Tumwater, WA (WorkersCompensation.com) - Lack of emergency planning for ammonia leaks put workers at Johanna Beverage Company of Spokane in harm's way three times in the past year. As a result, the Department of Labor & Industries (L&I) has fined the business $154,000 for multiple willful, serious and general workplace safety violations.
In each of the incidents, when the leaks occurred, employees were unsure what to do, which way to run to escape the corrosive vapors and how to call for emergency help.
In one situation last August, panicked employees ran downwind of the leak into the vapor cloud. Eight employees were exposed; one was sickened and taken to the hospital.
L&I has cited the company for two willful violations, each with the maximum legal penalty of $70,000. The beverage business has also been cited for two serious violations with a $7,000 penalty, also the maximum.
The first willful violation is for not developing a comprehensive written emergency response plan on what to do in the event of an ammonia leak. The plan should include information on communication, pre-emergency planning, and drills.
After the disorganized response to the first leak in December 2015, the local fire department advised the company to call 9-1-1 sooner and to prepare a detailed employee emergency evacuation plan. However, months later there were two more ammonia leaks, also with disorganized evacuations, poor communication and miscommunication with the fire department.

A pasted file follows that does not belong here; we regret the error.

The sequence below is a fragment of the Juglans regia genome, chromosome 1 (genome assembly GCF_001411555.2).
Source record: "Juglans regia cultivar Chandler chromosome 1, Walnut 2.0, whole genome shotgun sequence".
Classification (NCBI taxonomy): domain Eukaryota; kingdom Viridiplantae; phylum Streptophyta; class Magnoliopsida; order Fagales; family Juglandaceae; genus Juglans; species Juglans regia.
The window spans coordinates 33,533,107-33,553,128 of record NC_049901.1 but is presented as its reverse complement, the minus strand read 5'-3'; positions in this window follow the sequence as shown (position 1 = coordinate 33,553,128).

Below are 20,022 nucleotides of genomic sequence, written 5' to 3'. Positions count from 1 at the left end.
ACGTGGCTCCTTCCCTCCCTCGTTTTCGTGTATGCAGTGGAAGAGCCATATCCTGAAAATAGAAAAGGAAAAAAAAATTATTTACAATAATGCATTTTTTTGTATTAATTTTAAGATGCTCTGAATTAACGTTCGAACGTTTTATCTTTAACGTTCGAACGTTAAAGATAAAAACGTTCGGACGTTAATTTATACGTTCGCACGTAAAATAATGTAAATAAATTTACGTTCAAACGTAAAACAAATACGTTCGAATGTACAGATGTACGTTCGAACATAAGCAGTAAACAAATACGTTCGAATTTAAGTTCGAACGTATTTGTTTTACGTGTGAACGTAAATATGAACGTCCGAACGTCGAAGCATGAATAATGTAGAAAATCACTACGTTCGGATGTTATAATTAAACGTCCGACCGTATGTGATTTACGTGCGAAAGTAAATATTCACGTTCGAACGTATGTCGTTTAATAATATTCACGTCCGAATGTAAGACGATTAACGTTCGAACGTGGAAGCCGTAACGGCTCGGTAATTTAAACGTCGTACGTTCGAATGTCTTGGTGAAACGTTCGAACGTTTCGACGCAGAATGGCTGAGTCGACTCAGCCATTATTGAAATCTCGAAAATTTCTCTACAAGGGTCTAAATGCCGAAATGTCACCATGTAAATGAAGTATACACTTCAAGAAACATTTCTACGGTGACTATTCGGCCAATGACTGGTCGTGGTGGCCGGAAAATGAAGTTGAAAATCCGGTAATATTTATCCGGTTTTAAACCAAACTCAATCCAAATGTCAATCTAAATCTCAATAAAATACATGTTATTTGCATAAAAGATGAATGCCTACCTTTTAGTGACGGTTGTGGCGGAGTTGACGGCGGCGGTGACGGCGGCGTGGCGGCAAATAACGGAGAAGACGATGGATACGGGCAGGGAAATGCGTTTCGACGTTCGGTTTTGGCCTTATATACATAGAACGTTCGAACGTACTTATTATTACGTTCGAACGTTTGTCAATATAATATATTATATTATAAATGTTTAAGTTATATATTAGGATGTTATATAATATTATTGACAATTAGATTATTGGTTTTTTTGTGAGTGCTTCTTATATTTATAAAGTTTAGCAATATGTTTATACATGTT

The second willful violation was cited for not providing employees with emergency response training that specifically addressed what to do during an ammonia leak. That citation was also for not designating and training specific employees to assist in a safe and orderly evacuation.
One of the serious violations Johanna Beverage was cited for was for not providing an ammonia alarm system to alert employees when they need to evacuate the work area. The second serious violation was for not ensuring that voluntary use of respirators was done safely. During a hazardous situation, improper use of a respirator can result in a serious injury or even death.
A serious violation exists in a workplace if there is a substantial probability that worker death or serious physical harm could result from a hazardous condition. A willful violation can be issued when L&I has evidence of plain indifference, a substitution of judgment or an intentional disregard to a hazard or rule.
The employer has 15 business days to appeal the citation.
Penalty money paid as a result of a citation is placed in the workers' compensation supplemental pension fund, helping injured workers and families of those who have died on the job.
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